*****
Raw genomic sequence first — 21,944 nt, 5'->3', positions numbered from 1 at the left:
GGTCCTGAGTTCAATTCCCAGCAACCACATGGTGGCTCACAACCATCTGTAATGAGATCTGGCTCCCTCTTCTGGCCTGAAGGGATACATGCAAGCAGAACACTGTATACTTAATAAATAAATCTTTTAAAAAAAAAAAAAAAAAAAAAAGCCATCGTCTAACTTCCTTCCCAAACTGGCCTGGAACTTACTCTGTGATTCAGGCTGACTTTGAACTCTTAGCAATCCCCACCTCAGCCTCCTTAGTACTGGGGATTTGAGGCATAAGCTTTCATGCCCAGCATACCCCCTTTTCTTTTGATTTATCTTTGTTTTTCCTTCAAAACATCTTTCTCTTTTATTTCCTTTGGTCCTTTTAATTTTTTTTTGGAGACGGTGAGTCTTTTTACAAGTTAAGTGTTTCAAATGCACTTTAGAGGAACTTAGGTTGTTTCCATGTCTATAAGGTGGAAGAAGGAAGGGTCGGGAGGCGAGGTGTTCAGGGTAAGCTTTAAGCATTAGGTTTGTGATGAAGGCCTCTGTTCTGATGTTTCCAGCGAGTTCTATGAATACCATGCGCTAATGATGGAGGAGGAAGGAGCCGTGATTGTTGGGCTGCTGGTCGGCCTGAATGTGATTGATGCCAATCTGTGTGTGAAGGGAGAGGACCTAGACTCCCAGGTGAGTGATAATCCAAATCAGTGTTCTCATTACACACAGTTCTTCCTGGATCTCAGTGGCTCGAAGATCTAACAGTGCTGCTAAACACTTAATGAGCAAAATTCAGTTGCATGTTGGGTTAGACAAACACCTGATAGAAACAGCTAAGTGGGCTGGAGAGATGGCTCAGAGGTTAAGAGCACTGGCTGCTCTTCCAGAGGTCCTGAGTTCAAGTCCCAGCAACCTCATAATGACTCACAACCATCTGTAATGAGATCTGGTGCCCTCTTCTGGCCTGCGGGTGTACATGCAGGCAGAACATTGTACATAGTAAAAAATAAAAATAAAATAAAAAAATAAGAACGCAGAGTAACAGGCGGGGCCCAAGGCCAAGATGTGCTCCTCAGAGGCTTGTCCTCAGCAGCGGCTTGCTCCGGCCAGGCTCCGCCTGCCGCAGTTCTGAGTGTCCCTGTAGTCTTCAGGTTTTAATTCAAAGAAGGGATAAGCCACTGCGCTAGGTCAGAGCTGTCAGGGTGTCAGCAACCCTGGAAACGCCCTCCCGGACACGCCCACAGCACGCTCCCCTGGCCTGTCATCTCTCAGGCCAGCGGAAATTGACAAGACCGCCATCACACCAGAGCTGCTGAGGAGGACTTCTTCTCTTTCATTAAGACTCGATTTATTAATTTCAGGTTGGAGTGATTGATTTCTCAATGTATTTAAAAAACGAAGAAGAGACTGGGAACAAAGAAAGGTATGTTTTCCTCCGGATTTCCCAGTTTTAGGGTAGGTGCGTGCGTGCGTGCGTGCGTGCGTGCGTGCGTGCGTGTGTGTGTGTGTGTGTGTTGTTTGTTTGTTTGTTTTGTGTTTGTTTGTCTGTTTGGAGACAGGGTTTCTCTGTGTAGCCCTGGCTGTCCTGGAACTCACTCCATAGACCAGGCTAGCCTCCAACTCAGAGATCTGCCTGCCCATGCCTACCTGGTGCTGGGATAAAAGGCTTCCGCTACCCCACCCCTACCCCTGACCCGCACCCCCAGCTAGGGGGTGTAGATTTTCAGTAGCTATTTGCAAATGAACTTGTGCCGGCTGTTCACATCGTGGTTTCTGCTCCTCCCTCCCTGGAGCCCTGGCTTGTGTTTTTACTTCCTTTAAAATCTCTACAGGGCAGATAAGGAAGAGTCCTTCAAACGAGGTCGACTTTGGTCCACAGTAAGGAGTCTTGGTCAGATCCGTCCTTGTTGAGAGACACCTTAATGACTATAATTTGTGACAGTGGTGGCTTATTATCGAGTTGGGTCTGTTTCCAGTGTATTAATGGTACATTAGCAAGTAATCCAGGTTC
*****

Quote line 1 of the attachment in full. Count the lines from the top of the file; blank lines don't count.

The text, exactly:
Raw genomic sequence first — 21,944 nt, 5'->3', positions numbered from 1 at the left: